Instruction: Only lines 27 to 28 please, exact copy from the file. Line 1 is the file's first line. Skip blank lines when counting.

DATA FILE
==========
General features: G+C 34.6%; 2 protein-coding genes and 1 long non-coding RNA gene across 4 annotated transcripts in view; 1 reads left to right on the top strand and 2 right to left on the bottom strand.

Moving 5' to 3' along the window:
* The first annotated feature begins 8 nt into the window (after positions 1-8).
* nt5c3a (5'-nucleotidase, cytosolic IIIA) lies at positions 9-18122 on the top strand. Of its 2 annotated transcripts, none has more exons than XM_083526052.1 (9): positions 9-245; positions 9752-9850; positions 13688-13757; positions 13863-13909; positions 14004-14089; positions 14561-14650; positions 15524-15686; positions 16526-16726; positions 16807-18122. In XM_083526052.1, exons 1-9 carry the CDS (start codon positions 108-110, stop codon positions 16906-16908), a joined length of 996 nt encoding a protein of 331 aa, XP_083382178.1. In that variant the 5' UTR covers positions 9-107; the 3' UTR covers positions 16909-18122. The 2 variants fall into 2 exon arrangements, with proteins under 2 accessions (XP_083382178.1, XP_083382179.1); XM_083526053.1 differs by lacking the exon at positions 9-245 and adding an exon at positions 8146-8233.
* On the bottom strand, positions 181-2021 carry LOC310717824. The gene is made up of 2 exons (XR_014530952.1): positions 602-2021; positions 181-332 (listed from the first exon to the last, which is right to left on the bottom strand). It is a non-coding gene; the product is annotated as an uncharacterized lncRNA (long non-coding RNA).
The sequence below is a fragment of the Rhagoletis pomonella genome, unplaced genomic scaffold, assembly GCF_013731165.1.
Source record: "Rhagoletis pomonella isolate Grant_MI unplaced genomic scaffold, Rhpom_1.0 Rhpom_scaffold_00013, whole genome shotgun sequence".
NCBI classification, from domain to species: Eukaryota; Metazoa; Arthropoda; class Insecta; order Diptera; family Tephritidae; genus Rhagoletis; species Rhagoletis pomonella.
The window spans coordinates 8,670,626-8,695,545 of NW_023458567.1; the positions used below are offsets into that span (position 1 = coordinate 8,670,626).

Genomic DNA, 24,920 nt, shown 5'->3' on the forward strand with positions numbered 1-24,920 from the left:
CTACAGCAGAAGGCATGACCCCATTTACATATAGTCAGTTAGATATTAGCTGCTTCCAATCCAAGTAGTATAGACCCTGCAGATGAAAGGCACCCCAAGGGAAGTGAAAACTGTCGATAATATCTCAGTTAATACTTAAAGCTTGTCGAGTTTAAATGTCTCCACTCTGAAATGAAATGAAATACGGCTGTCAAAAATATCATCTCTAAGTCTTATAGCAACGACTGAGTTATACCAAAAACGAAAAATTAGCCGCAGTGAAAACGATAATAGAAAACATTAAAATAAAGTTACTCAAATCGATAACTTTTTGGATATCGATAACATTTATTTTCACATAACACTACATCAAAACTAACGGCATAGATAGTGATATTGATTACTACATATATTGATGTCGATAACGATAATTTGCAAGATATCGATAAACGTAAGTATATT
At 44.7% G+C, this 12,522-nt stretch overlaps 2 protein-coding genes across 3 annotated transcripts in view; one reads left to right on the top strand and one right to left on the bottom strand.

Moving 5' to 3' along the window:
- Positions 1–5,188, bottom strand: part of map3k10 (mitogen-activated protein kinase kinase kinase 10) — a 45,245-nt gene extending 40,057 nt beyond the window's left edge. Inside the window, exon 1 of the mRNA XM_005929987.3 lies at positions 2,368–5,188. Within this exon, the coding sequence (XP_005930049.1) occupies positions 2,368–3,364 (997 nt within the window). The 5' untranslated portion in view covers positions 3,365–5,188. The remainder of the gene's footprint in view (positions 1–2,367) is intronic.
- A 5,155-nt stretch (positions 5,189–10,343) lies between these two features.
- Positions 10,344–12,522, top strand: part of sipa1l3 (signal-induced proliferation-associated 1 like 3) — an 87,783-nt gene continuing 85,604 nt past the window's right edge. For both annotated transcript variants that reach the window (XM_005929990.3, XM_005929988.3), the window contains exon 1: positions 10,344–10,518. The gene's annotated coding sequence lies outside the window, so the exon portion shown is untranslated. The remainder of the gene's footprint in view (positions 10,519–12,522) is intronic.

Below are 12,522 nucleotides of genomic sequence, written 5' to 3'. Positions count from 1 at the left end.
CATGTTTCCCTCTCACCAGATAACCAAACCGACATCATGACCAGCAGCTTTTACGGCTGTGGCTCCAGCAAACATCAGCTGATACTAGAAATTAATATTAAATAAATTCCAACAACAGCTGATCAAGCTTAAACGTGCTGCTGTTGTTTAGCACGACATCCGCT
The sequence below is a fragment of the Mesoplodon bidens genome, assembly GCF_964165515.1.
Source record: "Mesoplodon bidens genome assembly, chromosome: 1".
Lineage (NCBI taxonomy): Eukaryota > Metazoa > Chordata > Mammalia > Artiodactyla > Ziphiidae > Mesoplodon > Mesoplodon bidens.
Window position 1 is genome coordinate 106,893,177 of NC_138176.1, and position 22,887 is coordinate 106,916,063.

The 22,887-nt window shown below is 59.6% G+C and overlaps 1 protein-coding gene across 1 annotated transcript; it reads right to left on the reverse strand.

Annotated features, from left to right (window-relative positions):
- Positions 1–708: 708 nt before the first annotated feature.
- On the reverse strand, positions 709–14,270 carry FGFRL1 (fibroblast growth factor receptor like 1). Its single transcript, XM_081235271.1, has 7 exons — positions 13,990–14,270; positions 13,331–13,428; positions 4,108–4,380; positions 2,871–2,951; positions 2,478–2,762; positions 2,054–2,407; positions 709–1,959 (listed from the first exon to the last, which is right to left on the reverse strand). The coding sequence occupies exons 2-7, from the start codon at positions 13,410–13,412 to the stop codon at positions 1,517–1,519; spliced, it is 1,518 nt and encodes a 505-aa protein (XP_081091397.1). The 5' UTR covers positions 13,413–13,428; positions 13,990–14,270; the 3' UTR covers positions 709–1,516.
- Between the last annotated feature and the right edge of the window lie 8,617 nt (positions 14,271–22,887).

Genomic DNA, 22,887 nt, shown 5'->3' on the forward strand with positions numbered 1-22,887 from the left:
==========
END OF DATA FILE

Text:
- Between the last annotated feature and the right edge of the window lie 8,617 nt (positions 14,271–22,887).

Genomic DNA, 22,887 nt, shown 5'->3' on the forward strand with positions numbered 1-22,887 from the left: